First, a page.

Draft resolution calls on Yangon to abandon plans to force Rohingya Muslims to identify as ‘Bengali’ – term used to brand them as illegal immigrants from Bangladesh
YANGON, Myanmar — The United Nations is set to vote on a new draft resolution urging Myanmar’s government to abandon its plans to force Rohingya Muslims to identify as “Bengali” – a term used to brand the minority as illegal immigrants from Bangladesh.
The resolution – obtained Friday by the Associated Press news agency – also urges Myanmar to grant the largely stateless Rohingya “access to full citizenship.”
But rights group Burma Campaign UK told the Anadolu Agency on Saturday that the resolution “will be ignored” by the government.
“Almost every General Assembly resolution on Burma [Myanmar’s previous name] in the past decade has called for action on the Rohingya and the Burmese government has not only ignored these calls, but stepped up repression,” Mark Farmer, director of the rights group, told the AA.
“The Burmese government know full well that the EU, which drafted this resolution, is just going through the motions, and they can continue to defy these resolutions without facing any consequences.”
The UN has previously described the Rohingya as one of the world’s most persecuted minorities. They face severe restrictions on freedom of movement and live in fear of arbitrary arrests and violence in the predominantly Buddhist country.
Around 140,000 are confined by armed guards and checkpoints to squalid camps on the outskirts of the Sittwe, the capital of northwestern Rakhine state, after mob attacks on their villages in 2012 forced them to flee their homes.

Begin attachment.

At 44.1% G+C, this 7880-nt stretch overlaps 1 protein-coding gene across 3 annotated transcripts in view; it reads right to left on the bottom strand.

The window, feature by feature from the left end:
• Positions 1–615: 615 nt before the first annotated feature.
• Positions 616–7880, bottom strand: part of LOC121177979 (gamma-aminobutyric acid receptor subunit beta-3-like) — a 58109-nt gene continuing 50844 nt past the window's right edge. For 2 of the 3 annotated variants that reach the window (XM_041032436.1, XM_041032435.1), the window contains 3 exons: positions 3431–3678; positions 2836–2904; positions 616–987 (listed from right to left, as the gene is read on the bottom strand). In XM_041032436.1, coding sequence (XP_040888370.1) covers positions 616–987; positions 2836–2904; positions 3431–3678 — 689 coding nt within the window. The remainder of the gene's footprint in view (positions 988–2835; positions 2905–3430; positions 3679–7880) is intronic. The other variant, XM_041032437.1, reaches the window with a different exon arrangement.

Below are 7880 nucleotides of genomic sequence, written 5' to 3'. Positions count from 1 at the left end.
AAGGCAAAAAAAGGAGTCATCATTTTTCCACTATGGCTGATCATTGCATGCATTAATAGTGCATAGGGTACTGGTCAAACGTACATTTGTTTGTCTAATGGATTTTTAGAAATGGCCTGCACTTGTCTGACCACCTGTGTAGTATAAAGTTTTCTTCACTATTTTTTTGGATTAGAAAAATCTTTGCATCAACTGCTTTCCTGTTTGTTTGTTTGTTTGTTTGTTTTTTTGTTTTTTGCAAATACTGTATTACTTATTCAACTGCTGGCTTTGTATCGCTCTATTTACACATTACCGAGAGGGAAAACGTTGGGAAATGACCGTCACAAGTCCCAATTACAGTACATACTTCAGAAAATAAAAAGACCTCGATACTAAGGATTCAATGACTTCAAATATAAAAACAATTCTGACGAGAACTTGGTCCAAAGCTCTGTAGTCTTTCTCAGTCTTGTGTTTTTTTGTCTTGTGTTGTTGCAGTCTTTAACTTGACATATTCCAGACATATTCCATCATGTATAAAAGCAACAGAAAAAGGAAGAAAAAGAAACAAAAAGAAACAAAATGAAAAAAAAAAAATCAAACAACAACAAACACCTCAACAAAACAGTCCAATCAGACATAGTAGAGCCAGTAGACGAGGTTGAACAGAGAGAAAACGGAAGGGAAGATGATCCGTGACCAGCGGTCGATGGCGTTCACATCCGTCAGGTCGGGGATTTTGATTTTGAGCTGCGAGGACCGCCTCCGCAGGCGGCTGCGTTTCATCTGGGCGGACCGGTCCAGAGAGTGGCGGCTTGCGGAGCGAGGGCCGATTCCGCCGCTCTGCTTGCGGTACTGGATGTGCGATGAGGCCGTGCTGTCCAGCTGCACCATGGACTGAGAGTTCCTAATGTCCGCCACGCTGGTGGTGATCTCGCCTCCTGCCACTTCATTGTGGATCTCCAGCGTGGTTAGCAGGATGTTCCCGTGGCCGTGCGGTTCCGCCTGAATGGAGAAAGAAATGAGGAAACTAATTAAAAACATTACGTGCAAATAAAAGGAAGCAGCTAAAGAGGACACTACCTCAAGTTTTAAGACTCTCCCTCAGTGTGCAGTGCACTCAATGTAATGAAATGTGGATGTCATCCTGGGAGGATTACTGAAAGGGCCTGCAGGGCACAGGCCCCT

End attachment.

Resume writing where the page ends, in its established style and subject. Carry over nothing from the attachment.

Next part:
Since then more than 100,000 have fled Myanmar on overcrowded, rickety boats.
The government wants to register Myanmar’s roughly one million Rohingya as part of an “action plan,” and says those who register as Bengali will have the chance of obtaining citizenship. Those who refuse will face possible detainment and deportation.
The U.N. resolution, drafted by the European Union, urges the government to “allow self-identification” for the Rohingya and to allow them “freedom of movement and equal access to full citizenship.”
After a visit to Rakhine, the U.N.’s special rapporteur on human rights, Yanghee Lee, stated July 26 during a press conference at Yangon International Airport that she was “repeatedly told not to use the term ‘Rohingya’ as this was not recognized by the government.”
But she countered that “the rights of minorities to self-identify… is related to the obligations of States to ensure non-discrimination against individuals and groups.”
The resolution is now before the General Assembly. Even though it is non-binding it is hoped it will add to pressure on Myanmar’s government ahead of a visit by United States President Barack Obama for a regional summit in less than two weeks.
Myanmar began emerging from harsh military rule in 2011, when a nominally civilian government made up of former generals came to power and introduced a series of democratic reforms.
But the Rohingya have ironically seen their lot worsen under President Thein Sein’s government, as new freedoms have emboldened Buddhist extremists.